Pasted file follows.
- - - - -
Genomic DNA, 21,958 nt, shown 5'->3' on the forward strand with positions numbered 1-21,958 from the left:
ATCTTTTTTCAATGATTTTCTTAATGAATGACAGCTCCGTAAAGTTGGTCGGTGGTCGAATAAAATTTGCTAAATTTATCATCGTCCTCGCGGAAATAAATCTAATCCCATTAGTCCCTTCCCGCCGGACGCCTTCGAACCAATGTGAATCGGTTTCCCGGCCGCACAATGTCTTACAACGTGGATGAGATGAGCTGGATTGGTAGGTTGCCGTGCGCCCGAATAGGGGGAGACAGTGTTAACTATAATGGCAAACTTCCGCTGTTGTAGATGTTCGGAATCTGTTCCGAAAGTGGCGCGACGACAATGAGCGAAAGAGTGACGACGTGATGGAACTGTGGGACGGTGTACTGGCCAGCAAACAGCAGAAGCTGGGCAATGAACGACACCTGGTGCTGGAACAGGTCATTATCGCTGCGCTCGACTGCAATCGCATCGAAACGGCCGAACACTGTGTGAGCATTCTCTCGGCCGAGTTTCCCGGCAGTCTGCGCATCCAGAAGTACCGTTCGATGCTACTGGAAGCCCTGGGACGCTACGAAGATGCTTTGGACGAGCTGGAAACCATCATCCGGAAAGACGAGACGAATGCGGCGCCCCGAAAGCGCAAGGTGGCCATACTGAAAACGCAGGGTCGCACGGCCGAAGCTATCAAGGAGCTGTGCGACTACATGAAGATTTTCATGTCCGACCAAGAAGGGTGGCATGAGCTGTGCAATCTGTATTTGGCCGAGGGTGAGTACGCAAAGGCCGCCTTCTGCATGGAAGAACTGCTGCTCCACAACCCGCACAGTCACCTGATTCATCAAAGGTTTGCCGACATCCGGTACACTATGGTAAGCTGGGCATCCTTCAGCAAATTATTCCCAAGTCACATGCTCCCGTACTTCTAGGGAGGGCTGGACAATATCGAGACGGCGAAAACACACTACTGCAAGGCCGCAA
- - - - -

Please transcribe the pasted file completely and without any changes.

Genomic DNA, 21,958 nt, shown 5'->3' on the forward strand with positions numbered 1-21,958 from the left:
ATCTTTTTTCAATGATTTTCTTAATGAATGACAGCTCCGTAAAGTTGGTCGGTGGTCGAATAAAATTTGCTAAATTTATCATCGTCCTCGCGGAAATAAATCTAATCCCATTAGTCCCTTCCCGCCGGACGCCTTCGAACCAATGTGAATCGGTTTCCCGGCCGCACAATGTCTTACAACGTGGATGAGATGAGCTGGATTGGTAGGTTGCCGTGCGCCCGAATAGGGGGAGACAGTGTTAACTATAATGGCAAACTTCCGCTGTTGTAGATGTTCGGAATCTGTTCCGAAAGTGGCGCGACGACAATGAGCGAAAGAGTGACGACGTGATGGAACTGTGGGACGGTGTACTGGCCAGCAAACAGCAGAAGCTGGGCAATGAACGACACCTGGTGCTGGAACAGGTCATTATCGCTGCGCTCGACTGCAATCGCATCGAAACGGCCGAACACTGTGTGAGCATTCTCTCGGCCGAGTTTCCCGGCAGTCTGCGCATCCAGAAGTACCGTTCGATGCTACTGGAAGCCCTGGGACGCTACGAAGATGCTTTGGACGAGCTGGAAACCATCATCCGGAAAGACGAGACGAATGCGGCGCCCCGAAAGCGCAAGGTGGCCATACTGAAAACGCAGGGTCGCACGGCCGAAGCTATCAAGGAGCTGTGCGACTACATGAAGATTTTCATGTCCGACCAAGAAGGGTGGCATGAGCTGTGCAATCTGTATTTGGCCGAGGGTGAGTACGCAAAGGCCGCCTTCTGCATGGAAGAACTGCTGCTCCACAACCCGCACAGTCACCTGATTCATCAAAGGTTTGCCGACATCCGGTACACTATGGTAAGCTGGGCATCCTTCAGCAAATTATTCCCAAGTCACATGCTCCCGTACTTCTAGGGAGGGCTGGACAATATCGAGACGGCGAAAACACACTACTGCAAGGCCGCAA